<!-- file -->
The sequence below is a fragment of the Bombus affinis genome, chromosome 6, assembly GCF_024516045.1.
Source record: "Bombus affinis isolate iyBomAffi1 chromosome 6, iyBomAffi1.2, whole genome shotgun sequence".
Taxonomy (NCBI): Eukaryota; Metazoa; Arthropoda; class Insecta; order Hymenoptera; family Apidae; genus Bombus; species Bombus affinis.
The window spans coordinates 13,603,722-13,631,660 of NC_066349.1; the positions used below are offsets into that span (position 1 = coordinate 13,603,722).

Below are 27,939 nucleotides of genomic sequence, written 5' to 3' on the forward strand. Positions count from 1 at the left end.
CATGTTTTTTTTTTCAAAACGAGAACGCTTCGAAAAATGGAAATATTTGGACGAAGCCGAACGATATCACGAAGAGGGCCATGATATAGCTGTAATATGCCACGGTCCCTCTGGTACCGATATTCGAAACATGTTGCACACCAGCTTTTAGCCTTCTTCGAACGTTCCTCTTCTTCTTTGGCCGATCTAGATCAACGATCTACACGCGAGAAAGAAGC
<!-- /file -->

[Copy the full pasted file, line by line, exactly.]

The sequence below is a fragment of the Bombus affinis genome, chromosome 6, assembly GCF_024516045.1.
Source record: "Bombus affinis isolate iyBomAffi1 chromosome 6, iyBomAffi1.2, whole genome shotgun sequence".
Taxonomy (NCBI): Eukaryota; Metazoa; Arthropoda; class Insecta; order Hymenoptera; family Apidae; genus Bombus; species Bombus affinis.
The window spans coordinates 13,603,722-13,631,660 of NC_066349.1; the positions used below are offsets into that span (position 1 = coordinate 13,603,722).

Below are 27,939 nucleotides of genomic sequence, written 5' to 3' on the forward strand. Positions count from 1 at the left end.
CATGTTTTTTTTTTCAAAACGAGAACGCTTCGAAAAATGGAAATATTTGGACGAAGCCGAACGATATCACGAAGAGGGCCATGATATAGCTGTAATATGCCACGGTCCCTCTGGTACCGATATTCGAAACATGTTGCACACCAGCTTTTAGCCTTCTTCGAACGTTCCTCTTCTTCTTTGGCCGATCTAGATCAACGATCTACACGCGAGAAAGAAGC